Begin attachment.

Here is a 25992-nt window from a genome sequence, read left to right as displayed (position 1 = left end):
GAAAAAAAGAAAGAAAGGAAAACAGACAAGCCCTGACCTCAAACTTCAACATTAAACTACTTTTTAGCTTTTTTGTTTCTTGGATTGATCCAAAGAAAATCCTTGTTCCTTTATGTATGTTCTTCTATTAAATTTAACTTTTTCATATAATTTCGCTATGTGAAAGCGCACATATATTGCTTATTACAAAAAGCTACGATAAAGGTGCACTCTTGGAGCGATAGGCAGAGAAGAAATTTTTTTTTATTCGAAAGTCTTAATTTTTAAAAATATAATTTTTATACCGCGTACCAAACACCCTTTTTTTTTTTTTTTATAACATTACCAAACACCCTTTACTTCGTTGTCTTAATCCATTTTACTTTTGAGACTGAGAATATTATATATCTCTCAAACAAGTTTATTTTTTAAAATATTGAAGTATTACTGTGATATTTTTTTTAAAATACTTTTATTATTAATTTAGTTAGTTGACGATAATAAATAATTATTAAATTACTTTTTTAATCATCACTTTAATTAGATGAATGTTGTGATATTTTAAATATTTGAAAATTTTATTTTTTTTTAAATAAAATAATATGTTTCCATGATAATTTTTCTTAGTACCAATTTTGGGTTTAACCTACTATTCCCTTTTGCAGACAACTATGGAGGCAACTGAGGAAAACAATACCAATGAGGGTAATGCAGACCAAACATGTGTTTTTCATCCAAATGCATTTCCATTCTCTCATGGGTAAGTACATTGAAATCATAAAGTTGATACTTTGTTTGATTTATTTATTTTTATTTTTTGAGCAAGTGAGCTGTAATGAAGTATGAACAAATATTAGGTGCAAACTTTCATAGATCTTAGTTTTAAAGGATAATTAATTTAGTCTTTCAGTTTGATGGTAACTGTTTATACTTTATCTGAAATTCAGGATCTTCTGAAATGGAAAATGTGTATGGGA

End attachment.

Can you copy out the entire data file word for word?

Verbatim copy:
Here is a 25992-nt window from a genome sequence, read left to right as displayed (position 1 = left end):
GAAAAAAAGAAAGAAAGGAAAACAGACAAGCCCTGACCTCAAACTTCAACATTAAACTACTTTTTAGCTTTTTTGTTTCTTGGATTGATCCAAAGAAAATCCTTGTTCCTTTATGTATGTTCTTCTATTAAATTTAACTTTTTCATATAATTTCGCTATGTGAAAGCGCACATATATTGCTTATTACAAAAAGCTACGATAAAGGTGCACTCTTGGAGCGATAGGCAGAGAAGAAATTTTTTTTTATTCGAAAGTCTTAATTTTTAAAAATATAATTTTTATACCGCGTACCAAACACCCTTTTTTTTTTTTTTTATAACATTACCAAACACCCTTTACTTCGTTGTCTTAATCCATTTTACTTTTGAGACTGAGAATATTATATATCTCTCAAACAAGTTTATTTTTTAAAATATTGAAGTATTACTGTGATATTTTTTTTAAAATACTTTTATTATTAATTTAGTTAGTTGACGATAATAAATAATTATTAAATTACTTTTTTAATCATCACTTTAATTAGATGAATGTTGTGATATTTTAAATATTTGAAAATTTTATTTTTTTTTAAATAAAATAATATGTTTCCATGATAATTTTTCTTAGTACCAATTTTGGGTTTAACCTACTATTCCCTTTTGCAGACAACTATGGAGGCAACTGAGGAAAACAATACCAATGAGGGTAATGCAGACCAAACATGTGTTTTTCATCCAAATGCATTTCCATTCTCTCATGGGTAAGTACATTGAAATCATAAAGTTGATACTTTGTTTGATTTATTTATTTTTATTTTTTGAGCAAGTGAGCTGTAATGAAGTATGAACAAATATTAGGTGCAAACTTTCATAGATCTTAGTTTTAAAGGATAATTAATTTAGTCTTTCAGTTTGATGGTAACTGTTTATACTTTATCTGAAATTCAGGATCTTCTGAAATGGAAAATGTGTATGGGA